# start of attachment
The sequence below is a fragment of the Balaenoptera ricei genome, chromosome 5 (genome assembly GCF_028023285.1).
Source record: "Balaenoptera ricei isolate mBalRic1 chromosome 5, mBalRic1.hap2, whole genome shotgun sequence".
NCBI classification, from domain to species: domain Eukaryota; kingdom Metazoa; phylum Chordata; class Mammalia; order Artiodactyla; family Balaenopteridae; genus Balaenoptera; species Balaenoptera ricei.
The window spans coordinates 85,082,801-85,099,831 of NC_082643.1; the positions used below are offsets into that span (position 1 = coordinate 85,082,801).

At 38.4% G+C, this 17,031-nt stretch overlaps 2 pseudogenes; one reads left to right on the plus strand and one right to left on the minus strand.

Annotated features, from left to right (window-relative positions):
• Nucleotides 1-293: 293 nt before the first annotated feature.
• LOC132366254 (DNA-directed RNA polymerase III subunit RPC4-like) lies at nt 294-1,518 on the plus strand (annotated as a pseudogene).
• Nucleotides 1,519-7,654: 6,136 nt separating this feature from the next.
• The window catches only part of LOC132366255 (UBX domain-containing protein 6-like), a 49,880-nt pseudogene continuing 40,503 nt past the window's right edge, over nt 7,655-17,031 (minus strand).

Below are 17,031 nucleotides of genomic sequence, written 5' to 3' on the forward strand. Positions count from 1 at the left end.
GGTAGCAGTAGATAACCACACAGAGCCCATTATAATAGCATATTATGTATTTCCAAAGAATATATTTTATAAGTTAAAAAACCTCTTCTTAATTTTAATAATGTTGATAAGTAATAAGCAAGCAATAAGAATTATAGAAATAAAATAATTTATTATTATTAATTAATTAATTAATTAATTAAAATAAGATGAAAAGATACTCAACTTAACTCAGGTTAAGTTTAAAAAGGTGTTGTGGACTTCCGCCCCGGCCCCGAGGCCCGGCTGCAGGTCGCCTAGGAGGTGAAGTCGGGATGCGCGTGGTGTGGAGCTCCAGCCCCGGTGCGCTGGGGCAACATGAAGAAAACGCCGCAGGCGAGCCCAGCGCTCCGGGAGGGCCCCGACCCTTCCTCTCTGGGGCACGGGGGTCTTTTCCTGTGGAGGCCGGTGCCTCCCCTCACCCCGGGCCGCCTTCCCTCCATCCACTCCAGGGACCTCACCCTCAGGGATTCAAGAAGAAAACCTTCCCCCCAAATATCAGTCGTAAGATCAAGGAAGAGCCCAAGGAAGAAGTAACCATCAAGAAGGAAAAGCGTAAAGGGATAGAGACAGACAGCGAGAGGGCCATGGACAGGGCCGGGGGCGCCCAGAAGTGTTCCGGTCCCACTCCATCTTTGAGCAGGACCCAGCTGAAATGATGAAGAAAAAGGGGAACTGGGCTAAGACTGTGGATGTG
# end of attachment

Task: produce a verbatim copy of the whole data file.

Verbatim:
The sequence below is a fragment of the Balaenoptera ricei genome, chromosome 5 (genome assembly GCF_028023285.1).
Source record: "Balaenoptera ricei isolate mBalRic1 chromosome 5, mBalRic1.hap2, whole genome shotgun sequence".
NCBI classification, from domain to species: domain Eukaryota; kingdom Metazoa; phylum Chordata; class Mammalia; order Artiodactyla; family Balaenopteridae; genus Balaenoptera; species Balaenoptera ricei.
The window spans coordinates 85,082,801-85,099,831 of NC_082643.1; the positions used below are offsets into that span (position 1 = coordinate 85,082,801).

At 38.4% G+C, this 17,031-nt stretch overlaps 2 pseudogenes; one reads left to right on the plus strand and one right to left on the minus strand.

Annotated features, from left to right (window-relative positions):
• Nucleotides 1-293: 293 nt before the first annotated feature.
• LOC132366254 (DNA-directed RNA polymerase III subunit RPC4-like) lies at nt 294-1,518 on the plus strand (annotated as a pseudogene).
• Nucleotides 1,519-7,654: 6,136 nt separating this feature from the next.
• The window catches only part of LOC132366255 (UBX domain-containing protein 6-like), a 49,880-nt pseudogene continuing 40,503 nt past the window's right edge, over nt 7,655-17,031 (minus strand).

Below are 17,031 nucleotides of genomic sequence, written 5' to 3' on the forward strand. Positions count from 1 at the left end.
GGTAGCAGTAGATAACCACACAGAGCCCATTATAATAGCATATTATGTATTTCCAAAGAATATATTTTATAAGTTAAAAAACCTCTTCTTAATTTTAATAATGTTGATAAGTAATAAGCAAGCAATAAGAATTATAGAAATAAAATAATTTATTATTATTAATTAATTAATTAATTAATTAAAATAAGATGAAAAGATACTCAACTTAACTCAGGTTAAGTTTAAAAAGGTGTTGTGGACTTCCGCCCCGGCCCCGAGGCCCGGCTGCAGGTCGCCTAGGAGGTGAAGTCGGGATGCGCGTGGTGTGGAGCTCCAGCCCCGGTGCGCTGGGGCAACATGAAGAAAACGCCGCAGGCGAGCCCAGCGCTCCGGGAGGGCCCCGACCCTTCCTCTCTGGGGCACGGGGGTCTTTTCCTGTGGAGGCCGGTGCCTCCCCTCACCCCGGGCCGCCTTCCCTCCATCCACTCCAGGGACCTCACCCTCAGGGATTCAAGAAGAAAACCTTCCCCCCAAATATCAGTCGTAAGATCAAGGAAGAGCCCAAGGAAGAAGTAACCATCAAGAAGGAAAAGCGTAAAGGGATAGAGACAGACAGCGAGAGGGCCATGGACAGGGCCGGGGGCGCCCAGAAGTGTTCCGGTCCCACTCCATCTTTGAGCAGGACCCAGCTGAAATGATGAAGAAAAAGGGGAACTGGGCTAAGACTGTGGATGTG